Everyone at the Capitol in Richmond, Va., knows the very young man in the suit. Joshua Davis, 5, and his mother Shannon have been making the rounds in support of two diabetes bill—one in the House and one in the Senate—that will impact him when he starts kindergarten in the fall.
Joshua uses an insulin pump that delivers his necessary dose of insulin—anytime he eats or drinks anything besides water. But many schools are not familiar with these devices and how to manage or maintain them. There are also other medical devices used by students with Type 1 diabetes, such as continuous glucose monitors and blood ketone testers. Shannon Davis says that there are many inconsistencies in how school nurses are trained, if there is a full-time school nurse at the school at all.
“A lot of the issues are related to a lack of training on diabetes devices, which is actually free from the device manufacturers. Training is available and free,” she says. “Training is neither comprehensive or consistent, and these bills aim to change that.”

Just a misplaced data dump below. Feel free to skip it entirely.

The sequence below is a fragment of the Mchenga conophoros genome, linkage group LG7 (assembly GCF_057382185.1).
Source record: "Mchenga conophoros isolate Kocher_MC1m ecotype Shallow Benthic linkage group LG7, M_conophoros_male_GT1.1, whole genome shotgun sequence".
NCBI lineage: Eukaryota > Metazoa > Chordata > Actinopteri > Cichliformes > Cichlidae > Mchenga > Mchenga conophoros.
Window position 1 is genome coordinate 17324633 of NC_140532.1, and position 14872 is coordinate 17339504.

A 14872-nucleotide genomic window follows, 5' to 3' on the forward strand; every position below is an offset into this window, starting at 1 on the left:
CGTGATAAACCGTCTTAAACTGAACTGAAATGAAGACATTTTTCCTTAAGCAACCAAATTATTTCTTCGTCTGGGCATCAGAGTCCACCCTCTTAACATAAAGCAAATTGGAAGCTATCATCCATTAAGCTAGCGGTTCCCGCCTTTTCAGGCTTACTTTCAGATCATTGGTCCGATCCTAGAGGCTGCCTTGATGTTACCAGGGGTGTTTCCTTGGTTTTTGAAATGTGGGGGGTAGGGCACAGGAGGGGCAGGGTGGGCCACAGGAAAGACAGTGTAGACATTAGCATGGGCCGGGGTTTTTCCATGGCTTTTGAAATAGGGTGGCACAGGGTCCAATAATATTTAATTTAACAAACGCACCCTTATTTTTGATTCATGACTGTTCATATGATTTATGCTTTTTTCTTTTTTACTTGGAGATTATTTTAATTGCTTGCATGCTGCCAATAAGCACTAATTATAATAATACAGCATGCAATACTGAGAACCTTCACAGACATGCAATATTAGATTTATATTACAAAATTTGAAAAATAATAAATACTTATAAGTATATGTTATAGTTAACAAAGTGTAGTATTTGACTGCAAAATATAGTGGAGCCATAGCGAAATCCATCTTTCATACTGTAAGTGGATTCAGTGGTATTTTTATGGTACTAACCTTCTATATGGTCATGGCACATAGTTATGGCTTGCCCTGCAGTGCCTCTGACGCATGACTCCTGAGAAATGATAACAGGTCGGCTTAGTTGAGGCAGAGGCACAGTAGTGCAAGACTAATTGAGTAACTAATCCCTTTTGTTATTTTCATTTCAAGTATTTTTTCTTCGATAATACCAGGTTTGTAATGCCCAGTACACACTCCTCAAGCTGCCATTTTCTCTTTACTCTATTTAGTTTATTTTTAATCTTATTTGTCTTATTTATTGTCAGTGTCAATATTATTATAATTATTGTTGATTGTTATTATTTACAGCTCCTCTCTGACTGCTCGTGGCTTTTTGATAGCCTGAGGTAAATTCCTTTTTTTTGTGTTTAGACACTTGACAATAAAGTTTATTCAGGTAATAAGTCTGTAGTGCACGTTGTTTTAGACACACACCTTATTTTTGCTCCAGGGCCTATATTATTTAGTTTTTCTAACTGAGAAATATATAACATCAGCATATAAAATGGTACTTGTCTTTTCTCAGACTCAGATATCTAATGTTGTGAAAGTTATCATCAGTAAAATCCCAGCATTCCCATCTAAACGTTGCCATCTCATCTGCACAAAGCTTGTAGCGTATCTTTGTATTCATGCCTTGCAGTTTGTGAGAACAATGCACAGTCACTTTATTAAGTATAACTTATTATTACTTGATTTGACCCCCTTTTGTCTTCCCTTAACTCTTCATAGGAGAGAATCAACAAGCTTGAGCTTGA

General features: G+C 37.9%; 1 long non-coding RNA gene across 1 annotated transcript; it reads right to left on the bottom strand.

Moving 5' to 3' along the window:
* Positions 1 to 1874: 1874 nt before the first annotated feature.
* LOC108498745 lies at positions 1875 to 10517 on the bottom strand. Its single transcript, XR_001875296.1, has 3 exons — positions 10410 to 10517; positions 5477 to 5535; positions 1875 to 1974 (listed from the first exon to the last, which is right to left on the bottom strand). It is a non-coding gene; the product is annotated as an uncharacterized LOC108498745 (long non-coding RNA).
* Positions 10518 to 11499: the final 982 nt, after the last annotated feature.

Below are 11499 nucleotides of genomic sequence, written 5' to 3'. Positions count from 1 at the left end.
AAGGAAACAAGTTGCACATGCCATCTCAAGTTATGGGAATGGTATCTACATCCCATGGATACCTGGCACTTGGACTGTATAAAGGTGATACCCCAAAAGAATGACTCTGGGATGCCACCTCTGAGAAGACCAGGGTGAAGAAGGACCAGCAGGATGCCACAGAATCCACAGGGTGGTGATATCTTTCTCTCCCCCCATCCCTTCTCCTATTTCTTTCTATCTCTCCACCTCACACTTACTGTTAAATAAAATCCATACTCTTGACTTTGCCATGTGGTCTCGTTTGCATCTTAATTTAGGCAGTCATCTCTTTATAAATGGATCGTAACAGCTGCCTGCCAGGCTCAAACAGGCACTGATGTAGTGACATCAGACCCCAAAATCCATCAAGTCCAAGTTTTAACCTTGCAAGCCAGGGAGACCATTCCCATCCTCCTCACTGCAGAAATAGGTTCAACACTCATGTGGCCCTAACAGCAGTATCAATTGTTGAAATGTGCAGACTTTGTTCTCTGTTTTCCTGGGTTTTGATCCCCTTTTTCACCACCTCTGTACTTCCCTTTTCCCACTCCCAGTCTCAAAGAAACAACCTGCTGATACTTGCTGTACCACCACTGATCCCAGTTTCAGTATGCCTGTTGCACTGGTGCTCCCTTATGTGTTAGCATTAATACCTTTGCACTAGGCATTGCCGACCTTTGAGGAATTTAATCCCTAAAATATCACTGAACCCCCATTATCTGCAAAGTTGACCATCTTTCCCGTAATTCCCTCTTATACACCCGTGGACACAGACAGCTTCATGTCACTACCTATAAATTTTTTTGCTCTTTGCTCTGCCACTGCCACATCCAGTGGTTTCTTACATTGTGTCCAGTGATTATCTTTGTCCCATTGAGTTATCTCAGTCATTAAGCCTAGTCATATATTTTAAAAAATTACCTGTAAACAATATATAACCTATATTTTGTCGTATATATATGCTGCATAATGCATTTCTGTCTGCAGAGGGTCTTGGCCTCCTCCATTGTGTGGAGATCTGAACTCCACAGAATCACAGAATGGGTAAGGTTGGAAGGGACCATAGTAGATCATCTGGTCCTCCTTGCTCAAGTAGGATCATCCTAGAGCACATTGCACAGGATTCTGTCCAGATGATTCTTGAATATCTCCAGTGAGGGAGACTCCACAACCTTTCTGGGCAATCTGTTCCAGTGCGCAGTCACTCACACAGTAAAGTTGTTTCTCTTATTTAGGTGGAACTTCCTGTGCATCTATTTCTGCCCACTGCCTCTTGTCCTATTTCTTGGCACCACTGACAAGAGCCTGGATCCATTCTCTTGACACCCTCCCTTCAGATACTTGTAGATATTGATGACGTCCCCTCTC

There are other issues related to guidelines and laws that affect children with chronic illnesses, such as self-carrying their medication in case of lockdown or field trips.
On March 6, Joshua and Shannon were introduced from the Senate Gallery for his birthday. The pair continues to follow the bills with the hope that they will ensure consistent care for children living with Type 1 diabetes. There are currently 3,300 children with Type 1 insulin-dependent diabetes in Virginia public schools, according to Davis’ handouts. The bills are HB134 and SB532 and young Joshua Davis hopes to see improvements before he climbs onto the school bus this fall.
“For my birthday, I want diabetes to go away,” he says.